A firefighter in El Cajon, Calif., is administered his first dose of the Moderna coronavirus vaccine Jan. 15, 2021. (Credit: Mike Blake/Reuters via CNS.)
WASHINGTON, D.C. — Inequities in U.S. health care have long existed, but the coronavirus pandemic has exposed them to wider scrutiny, according to Kathy Curran, senior director of public policy for the Catholic Health Association.
“Hospitalization rates are four times higher, and death rates are three times higher for people of color of COVID than white folks,” Curran said during a Feb. 8 question-and-answer session, “Public Health & the Pandemic: Health Disparities & Ethical Vaccine Distribution.”
The session was part of the Feb. 6-9 Catholic Social Ministry Gathering, conducted online this year due to the pandemic.
Catching the coronavirus that causes COVID-19 is “disproportionately represented in occupations that can’t go virtual,” Curran said. That leads to “greater economic vulnerability due to sickness or working in retail businesses that might close down,” she added.
“Now that the vaccine is out, we’re also seeing that the data’s not complete yet, but these people are having less access to vaccinations,” Curran said. “In Pennsylvania and Florida, white people are being vaccinated at a four times greater the rate than African Americans.”
In the District of Columbia, where the CHA has an office, “the wards that had the higher percentage of African American people and the highest rates of deaths and hospitalization are having the lowest rates of vaccination,” she said.
Curran noted “a few issues lurking behind the disproportionate vaccination rates,” among them “people having access to the (vaccination appointment) sites. Hispanics and African American people are less likely to be insured, which means they’re less likely to have a relationship with a medical professional.”
While acknowledging “a lot of anecdotal data” at this stage, Curran said some of the vaccination sites are in “locations that are more difficult to get to in communities of predominantly Black or Hispanic residents.”
“There’s a lot of competition” to get what is still a scarce supply of vaccines, she said. “In some places, it’s hard to get an appointment.”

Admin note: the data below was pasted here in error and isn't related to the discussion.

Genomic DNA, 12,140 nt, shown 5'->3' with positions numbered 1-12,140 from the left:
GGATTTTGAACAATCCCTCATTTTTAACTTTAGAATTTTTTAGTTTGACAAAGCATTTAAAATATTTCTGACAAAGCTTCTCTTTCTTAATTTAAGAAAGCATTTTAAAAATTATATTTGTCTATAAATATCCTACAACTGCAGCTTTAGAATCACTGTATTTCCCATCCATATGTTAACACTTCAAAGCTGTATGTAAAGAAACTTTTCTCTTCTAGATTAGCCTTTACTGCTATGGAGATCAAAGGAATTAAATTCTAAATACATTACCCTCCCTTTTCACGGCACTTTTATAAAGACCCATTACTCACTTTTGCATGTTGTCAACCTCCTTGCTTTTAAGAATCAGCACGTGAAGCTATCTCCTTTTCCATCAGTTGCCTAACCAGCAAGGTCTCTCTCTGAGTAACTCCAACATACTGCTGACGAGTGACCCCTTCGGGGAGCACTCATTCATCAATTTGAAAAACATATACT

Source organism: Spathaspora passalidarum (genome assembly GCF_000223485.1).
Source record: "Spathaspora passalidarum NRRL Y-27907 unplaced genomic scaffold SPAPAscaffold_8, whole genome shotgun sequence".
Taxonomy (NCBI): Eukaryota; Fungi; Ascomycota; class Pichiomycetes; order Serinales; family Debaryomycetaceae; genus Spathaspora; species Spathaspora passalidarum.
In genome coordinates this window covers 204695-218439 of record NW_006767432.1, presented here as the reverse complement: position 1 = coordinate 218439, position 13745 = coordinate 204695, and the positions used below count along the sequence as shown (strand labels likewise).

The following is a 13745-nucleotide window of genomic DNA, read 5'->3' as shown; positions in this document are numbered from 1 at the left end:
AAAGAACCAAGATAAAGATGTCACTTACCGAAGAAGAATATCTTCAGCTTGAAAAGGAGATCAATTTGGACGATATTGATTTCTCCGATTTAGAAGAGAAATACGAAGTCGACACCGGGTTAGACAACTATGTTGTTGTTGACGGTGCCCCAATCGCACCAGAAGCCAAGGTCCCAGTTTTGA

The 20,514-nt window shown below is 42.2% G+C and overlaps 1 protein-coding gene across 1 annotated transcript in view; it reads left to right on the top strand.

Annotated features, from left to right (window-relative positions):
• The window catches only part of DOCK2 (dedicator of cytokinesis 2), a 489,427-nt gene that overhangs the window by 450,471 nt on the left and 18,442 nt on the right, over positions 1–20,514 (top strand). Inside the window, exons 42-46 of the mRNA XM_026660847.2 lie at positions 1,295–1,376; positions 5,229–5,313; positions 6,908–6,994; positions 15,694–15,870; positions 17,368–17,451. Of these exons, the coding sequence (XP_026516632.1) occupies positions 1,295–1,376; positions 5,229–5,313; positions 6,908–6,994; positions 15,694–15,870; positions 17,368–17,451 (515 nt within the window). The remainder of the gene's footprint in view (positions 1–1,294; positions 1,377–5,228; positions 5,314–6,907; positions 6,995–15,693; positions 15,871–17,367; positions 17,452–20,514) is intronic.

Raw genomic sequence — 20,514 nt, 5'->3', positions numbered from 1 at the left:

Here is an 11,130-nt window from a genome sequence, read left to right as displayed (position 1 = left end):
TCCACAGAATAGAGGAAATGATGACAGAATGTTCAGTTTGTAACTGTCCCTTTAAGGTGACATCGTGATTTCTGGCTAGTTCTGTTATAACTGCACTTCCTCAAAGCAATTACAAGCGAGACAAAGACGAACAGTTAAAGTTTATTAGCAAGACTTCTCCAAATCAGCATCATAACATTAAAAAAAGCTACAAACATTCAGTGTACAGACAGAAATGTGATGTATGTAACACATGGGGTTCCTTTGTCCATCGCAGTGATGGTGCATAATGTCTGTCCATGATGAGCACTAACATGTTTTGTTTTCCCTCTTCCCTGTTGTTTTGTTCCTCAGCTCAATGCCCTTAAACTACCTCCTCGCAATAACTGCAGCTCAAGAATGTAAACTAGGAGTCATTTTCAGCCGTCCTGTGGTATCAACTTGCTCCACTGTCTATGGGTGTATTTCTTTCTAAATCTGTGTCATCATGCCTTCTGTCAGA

Making matters worse, according to Curran, is “unequal access to, for example, broadband in rural areas. Not everybody has a computer, not everybody has a good Wi-Fi signal.”
Moreover, “there’s vaccine hesitancy across the board, we know, but especially in African American communities, because there is a long history of health care discrimination in the health care system,” she added, citing the Tuskegee syphilis study in which 399 Black sharecroppers with latent syphilis went untreated for as many as 40 years, with nearly a third of them dying of syphilis or related diseases.
“It’s not illogical or surprising that African Americans in particular are hesitant or reluctant to not trust the vaccine or the effort,” Curran said.
“There is, or has been, disparities in care when they’re sick,” she said of the poor. “They don’t get the same kind of treatment on an equal basis, they don’t have the same outcomes and treatment and in exposure. Those are interrelated to the determinants of social health.”
Curran added, “If you live in an area where you don’t have good access to nutrition, where there are good, healthy housing opportunities, all of those factors contribute to health status.” She later added jobs, exercise opportunities, education as “things have an effect on health.”
She took note of the Catch-22: “Disparities in access to the social determinants of health result in health disparities” and “makes your health even worse.”
Curran said, “I don’t want to dismiss the fact of open racism, which I’m sure there is still. … But even people of the same ethnic group will treat members of their own ethnic group differently — the lingering effects of Jim Crow. It’s in the air, we breathe it, and it comes out in ways that we don’t even understand.”
“We’ve noticed that every aspect of our life is interconnected in such a way that if one of them begins to weaken, all of them begin to weaken,” said Nate Hibner, CHA director of ethics. “It’s more than just having a job, more than being able to run a mile.”
Hibner said, “Us doing it for others brings into the question of the common good. How do we help our neighbors, how do we help society at large?”
During the presentation, Clayton Sinyai, executive director of the Catholic Labor Network, announced a 90-minute Zoom-based program for clergy, “Ministering to Workers in the Time of COVID.” In the program, testimony is taken from workers affected by the pandemic as clergy and laity jointly explore its implications for ministry.